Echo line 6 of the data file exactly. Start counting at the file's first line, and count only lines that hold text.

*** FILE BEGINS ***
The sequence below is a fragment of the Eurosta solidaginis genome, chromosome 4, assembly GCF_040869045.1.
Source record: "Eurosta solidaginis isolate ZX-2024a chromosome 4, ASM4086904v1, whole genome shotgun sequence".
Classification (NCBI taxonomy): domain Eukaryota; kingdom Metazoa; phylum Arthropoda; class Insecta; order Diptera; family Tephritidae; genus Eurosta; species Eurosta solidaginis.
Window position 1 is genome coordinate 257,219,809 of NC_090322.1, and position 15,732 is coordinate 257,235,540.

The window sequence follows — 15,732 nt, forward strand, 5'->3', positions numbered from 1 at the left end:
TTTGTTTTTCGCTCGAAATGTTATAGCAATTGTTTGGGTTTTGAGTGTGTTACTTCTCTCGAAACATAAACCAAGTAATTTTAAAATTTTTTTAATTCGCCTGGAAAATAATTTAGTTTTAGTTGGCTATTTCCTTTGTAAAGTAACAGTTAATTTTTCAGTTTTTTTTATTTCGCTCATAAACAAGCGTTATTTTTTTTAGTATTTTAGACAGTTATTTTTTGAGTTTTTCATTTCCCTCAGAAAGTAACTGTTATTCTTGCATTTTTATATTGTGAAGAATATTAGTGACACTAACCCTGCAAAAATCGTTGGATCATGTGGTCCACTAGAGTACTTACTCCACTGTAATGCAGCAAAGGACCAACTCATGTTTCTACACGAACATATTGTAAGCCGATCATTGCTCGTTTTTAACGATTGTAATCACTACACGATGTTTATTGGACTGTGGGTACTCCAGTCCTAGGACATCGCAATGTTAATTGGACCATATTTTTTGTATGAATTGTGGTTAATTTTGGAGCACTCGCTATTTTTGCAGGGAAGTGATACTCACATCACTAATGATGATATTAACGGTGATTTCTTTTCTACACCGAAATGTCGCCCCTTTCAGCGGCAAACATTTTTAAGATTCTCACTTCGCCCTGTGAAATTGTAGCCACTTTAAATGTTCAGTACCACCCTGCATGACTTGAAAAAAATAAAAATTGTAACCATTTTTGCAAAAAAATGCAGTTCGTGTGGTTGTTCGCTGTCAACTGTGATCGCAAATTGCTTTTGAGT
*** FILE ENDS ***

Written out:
TTTGTTTTTCGCTCGAAATGTTATAGCAATTGTTTGGGTTTTGAGTGTGTTACTTCTCTCGAAACATAAACCAAGTAATTTTAAAATTTTTTTAATTCGCCTGGAAAATAATTTAGTTTTAGTTGGCTATTTCCTTTGTAAAGTAACAGTTAATTTTTCAGTTTTTTTTATTTCGCTCATAAACAAGCGTTATTTTTTTTAGTATTTTAGACAGTTATTTTTTGAGTTTTTCATTTCCCTCAGAAAGTAACTGTTATTCTTGCATTTTTATATTGTGAAGAATATTAGTGACACTAACCCTGCAAAAATCGTTGGATCATGTGGTCCACTAGAGTACTTACTCCACTGTAATGCAGCAAAGGACCAACTCATGTTTCTACACGAACATATTGTAAGCCGATCATTGCTCGTTTTTAACGATTGTAATCACTACACGATGTTTATTGGACTGTGGGTACTCCAGTCCTAGGACATCGCAATGTTAATTGGACCATATTTTTTGTATGAATTGTGGTTAATTTTGGAGCACTCGCTATTTTTGCAGGGAAGTGATACTCACATCACTAATGATGATATTAACGGTGATTTCTTTTCTACACCGAAATGTCGCCCCTTTCAGCGGCAAACATTTTTAAGATTCTCACTTCGCCCTGTGAAATTGTAGCCACTTTAAATGTTCAGTACCACCCTGCATGACTTGAAAAAAATAAAAATTGTAACCATTTTTGCAAAAAAATGCAGTTCGTGTGGTTGTTCGCTGTCAACTGTGATCGCAAATTGCTTTTGAGT